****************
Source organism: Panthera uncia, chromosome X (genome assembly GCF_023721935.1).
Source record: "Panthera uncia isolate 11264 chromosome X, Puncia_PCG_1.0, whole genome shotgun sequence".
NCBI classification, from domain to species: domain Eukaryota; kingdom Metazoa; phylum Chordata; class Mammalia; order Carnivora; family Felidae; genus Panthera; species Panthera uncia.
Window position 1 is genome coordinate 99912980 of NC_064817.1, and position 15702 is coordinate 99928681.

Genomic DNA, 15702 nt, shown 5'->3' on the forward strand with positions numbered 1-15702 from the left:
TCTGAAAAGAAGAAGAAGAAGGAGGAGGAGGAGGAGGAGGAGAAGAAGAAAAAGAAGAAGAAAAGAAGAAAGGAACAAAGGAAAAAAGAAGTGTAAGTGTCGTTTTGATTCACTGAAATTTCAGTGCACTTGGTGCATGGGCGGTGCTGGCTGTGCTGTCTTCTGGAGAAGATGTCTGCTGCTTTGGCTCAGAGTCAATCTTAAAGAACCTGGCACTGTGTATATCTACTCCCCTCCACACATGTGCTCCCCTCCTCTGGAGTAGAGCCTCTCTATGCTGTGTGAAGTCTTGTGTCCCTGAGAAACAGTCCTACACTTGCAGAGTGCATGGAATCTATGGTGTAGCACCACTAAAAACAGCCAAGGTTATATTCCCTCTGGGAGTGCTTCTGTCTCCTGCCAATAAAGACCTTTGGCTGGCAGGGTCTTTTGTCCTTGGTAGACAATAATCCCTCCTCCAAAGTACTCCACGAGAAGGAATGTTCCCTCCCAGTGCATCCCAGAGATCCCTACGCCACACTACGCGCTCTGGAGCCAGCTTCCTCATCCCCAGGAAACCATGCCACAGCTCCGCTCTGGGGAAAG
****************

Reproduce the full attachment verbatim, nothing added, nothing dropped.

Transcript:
Source organism: Panthera uncia, chromosome X (genome assembly GCF_023721935.1).
Source record: "Panthera uncia isolate 11264 chromosome X, Puncia_PCG_1.0, whole genome shotgun sequence".
NCBI classification, from domain to species: domain Eukaryota; kingdom Metazoa; phylum Chordata; class Mammalia; order Carnivora; family Felidae; genus Panthera; species Panthera uncia.
Window position 1 is genome coordinate 99912980 of NC_064817.1, and position 15702 is coordinate 99928681.

Genomic DNA, 15702 nt, shown 5'->3' on the forward strand with positions numbered 1-15702 from the left:
TCTGAAAAGAAGAAGAAGAAGGAGGAGGAGGAGGAGGAGGAGAAGAAGAAAAAGAAGAAGAAAAGAAGAAAGGAACAAAGGAAAAAAGAAGTGTAAGTGTCGTTTTGATTCACTGAAATTTCAGTGCACTTGGTGCATGGGCGGTGCTGGCTGTGCTGTCTTCTGGAGAAGATGTCTGCTGCTTTGGCTCAGAGTCAATCTTAAAGAACCTGGCACTGTGTATATCTACTCCCCTCCACACATGTGCTCCCCTCCTCTGGAGTAGAGCCTCTCTATGCTGTGTGAAGTCTTGTGTCCCTGAGAAACAGTCCTACACTTGCAGAGTGCATGGAATCTATGGTGTAGCACCACTAAAAACAGCCAAGGTTATATTCCCTCTGGGAGTGCTTCTGTCTCCTGCCAATAAAGACCTTTGGCTGGCAGGGTCTTTTGTCCTTGGTAGACAATAATCCCTCCTCCAAAGTACTCCACGAGAAGGAATGTTCCCTCCCAGTGCATCCCAGAGATCCCTACGCCACACTACGCGCTCTGGAGCCAGCTTCCTCATCCCCAGGAAACCATGCCACAGCTCCGCTCTGGGGAAAG